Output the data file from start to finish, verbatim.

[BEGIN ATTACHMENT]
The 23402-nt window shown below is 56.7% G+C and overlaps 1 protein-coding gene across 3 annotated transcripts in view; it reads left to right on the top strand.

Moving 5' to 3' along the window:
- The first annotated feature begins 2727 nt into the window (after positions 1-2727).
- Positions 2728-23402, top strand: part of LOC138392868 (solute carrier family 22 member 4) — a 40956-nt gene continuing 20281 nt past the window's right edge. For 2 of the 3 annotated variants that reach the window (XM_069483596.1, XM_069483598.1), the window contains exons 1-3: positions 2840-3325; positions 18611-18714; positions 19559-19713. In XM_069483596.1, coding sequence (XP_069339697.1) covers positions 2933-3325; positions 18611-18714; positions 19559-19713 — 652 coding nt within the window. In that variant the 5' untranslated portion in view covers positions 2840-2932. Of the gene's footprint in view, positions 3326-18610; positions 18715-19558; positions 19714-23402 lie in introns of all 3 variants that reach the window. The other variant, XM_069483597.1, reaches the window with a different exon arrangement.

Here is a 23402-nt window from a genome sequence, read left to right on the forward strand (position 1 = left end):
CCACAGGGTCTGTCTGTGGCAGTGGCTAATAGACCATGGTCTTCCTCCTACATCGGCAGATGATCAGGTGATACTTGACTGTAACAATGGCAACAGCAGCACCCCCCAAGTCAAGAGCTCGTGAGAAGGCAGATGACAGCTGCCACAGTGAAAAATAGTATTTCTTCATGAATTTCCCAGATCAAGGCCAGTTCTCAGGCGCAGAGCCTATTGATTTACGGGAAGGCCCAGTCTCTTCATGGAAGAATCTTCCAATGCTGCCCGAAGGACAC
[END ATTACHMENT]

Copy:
The 23402-nt window shown below is 56.7% G+C and overlaps 1 protein-coding gene across 3 annotated transcripts in view; it reads left to right on the top strand.

Moving 5' to 3' along the window:
- The first annotated feature begins 2727 nt into the window (after positions 1-2727).
- Positions 2728-23402, top strand: part of LOC138392868 (solute carrier family 22 member 4) — a 40956-nt gene continuing 20281 nt past the window's right edge. For 2 of the 3 annotated variants that reach the window (XM_069483596.1, XM_069483598.1), the window contains exons 1-3: positions 2840-3325; positions 18611-18714; positions 19559-19713. In XM_069483596.1, coding sequence (XP_069339697.1) covers positions 2933-3325; positions 18611-18714; positions 19559-19713 — 652 coding nt within the window. In that variant the 5' untranslated portion in view covers positions 2840-2932. Of the gene's footprint in view, positions 3326-18610; positions 18715-19558; positions 19714-23402 lie in introns of all 3 variants that reach the window. The other variant, XM_069483597.1, reaches the window with a different exon arrangement.

Here is a 23402-nt window from a genome sequence, read left to right on the forward strand (position 1 = left end):
CCACAGGGTCTGTCTGTGGCAGTGGCTAATAGACCATGGTCTTCCTCCTACATCGGCAGATGATCAGGTGATACTTGACTGTAACAATGGCAACAGCAGCACCCCCCAAGTCAAGAGCTCGTGAGAAGGCAGATGACAGCTGCCACAGTGAAAAATAGTATTTCTTCATGAATTTCCCAGATCAAGGCCAGTTCTCAGGCGCAGAGCCTATTGATTTACGGGAAGGCCCAGTCTCTTCATGGAAGAATCTTCCAATGCTGCCCGAAGGACAC